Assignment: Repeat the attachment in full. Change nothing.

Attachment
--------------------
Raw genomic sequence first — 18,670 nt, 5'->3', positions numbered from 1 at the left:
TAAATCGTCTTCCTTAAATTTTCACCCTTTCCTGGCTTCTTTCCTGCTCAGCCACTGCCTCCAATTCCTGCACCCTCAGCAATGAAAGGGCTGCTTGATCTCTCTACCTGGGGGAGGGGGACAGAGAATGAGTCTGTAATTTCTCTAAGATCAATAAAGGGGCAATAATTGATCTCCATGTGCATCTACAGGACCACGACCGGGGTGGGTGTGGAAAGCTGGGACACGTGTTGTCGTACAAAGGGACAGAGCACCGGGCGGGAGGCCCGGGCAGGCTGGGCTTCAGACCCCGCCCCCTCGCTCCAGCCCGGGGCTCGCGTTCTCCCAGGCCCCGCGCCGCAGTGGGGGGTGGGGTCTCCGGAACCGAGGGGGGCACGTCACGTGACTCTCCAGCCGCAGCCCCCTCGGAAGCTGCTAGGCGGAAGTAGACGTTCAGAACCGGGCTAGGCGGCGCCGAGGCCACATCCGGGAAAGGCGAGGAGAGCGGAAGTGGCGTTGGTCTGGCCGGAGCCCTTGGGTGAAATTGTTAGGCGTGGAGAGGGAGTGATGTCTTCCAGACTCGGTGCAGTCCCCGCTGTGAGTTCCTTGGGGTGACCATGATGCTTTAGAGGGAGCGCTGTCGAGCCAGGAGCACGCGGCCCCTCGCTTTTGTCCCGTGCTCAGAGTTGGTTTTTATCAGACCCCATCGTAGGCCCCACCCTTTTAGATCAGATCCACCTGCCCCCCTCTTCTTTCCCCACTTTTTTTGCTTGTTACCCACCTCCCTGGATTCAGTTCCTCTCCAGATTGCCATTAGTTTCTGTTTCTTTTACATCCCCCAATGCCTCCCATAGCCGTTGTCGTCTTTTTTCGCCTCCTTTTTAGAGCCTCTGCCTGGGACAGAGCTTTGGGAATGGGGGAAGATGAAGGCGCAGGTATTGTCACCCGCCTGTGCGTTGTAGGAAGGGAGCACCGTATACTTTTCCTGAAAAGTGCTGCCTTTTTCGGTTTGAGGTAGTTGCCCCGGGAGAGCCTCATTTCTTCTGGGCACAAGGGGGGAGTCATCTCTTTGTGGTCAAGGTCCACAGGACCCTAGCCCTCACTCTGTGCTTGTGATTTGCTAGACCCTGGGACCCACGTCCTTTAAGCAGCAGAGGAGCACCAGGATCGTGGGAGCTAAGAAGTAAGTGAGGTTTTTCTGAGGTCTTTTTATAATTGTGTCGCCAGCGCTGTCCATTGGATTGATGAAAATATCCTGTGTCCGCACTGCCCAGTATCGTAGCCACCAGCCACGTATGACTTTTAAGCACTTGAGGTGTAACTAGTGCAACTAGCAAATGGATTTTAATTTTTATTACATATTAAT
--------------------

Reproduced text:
Raw genomic sequence first — 18,670 nt, 5'->3', positions numbered from 1 at the left:
TAAATCGTCTTCCTTAAATTTTCACCCTTTCCTGGCTTCTTTCCTGCTCAGCCACTGCCTCCAATTCCTGCACCCTCAGCAATGAAAGGGCTGCTTGATCTCTCTACCTGGGGGAGGGGGACAGAGAATGAGTCTGTAATTTCTCTAAGATCAATAAAGGGGCAATAATTGATCTCCATGTGCATCTACAGGACCACGACCGGGGTGGGTGTGGAAAGCTGGGACACGTGTTGTCGTACAAAGGGACAGAGCACCGGGCGGGAGGCCCGGGCAGGCTGGGCTTCAGACCCCGCCCCCTCGCTCCAGCCCGGGGCTCGCGTTCTCCCAGGCCCCGCGCCGCAGTGGGGGGTGGGGTCTCCGGAACCGAGGGGGGCACGTCACGTGACTCTCCAGCCGCAGCCCCCTCGGAAGCTGCTAGGCGGAAGTAGACGTTCAGAACCGGGCTAGGCGGCGCCGAGGCCACATCCGGGAAAGGCGAGGAGAGCGGAAGTGGCGTTGGTCTGGCCGGAGCCCTTGGGTGAAATTGTTAGGCGTGGAGAGGGAGTGATGTCTTCCAGACTCGGTGCAGTCCCCGCTGTGAGTTCCTTGGGGTGACCATGATGCTTTAGAGGGAGCGCTGTCGAGCCAGGAGCACGCGGCCCCTCGCTTTTGTCCCGTGCTCAGAGTTGGTTTTTATCAGACCCCATCGTAGGCCCCACCCTTTTAGATCAGATCCACCTGCCCCCCTCTTCTTTCCCCACTTTTTTTGCTTGTTACCCACCTCCCTGGATTCAGTTCCTCTCCAGATTGCCATTAGTTTCTGTTTCTTTTACATCCCCCAATGCCTCCCATAGCCGTTGTCGTCTTTTTTCGCCTCCTTTTTAGAGCCTCTGCCTGGGACAGAGCTTTGGGAATGGGGGAAGATGAAGGCGCAGGTATTGTCACCCGCCTGTGCGTTGTAGGAAGGGAGCACCGTATACTTTTCCTGAAAAGTGCTGCCTTTTTCGGTTTGAGGTAGTTGCCCCGGGAGAGCCTCATTTCTTCTGGGCACAAGGGGGGAGTCATCTCTTTGTGGTCAAGGTCCACAGGACCCTAGCCCTCACTCTGTGCTTGTGATTTGCTAGACCCTGGGACCCACGTCCTTTAAGCAGCAGAGGAGCACCAGGATCGTGGGAGCTAAGAAGTAAGTGAGGTTTTTCTGAGGTCTTTTTATAATTGTGTCGCCAGCGCTGTCCATTGGATTGATGAAAATATCCTGTGTCCGCACTGCCCAGTATCGTAGCCACCAGCCACGTATGACTTTTAAGCACTTGAGGTGTAACTAGTGCAACTAGCAAATGGATTTTAATTTTTATTACATATTAAT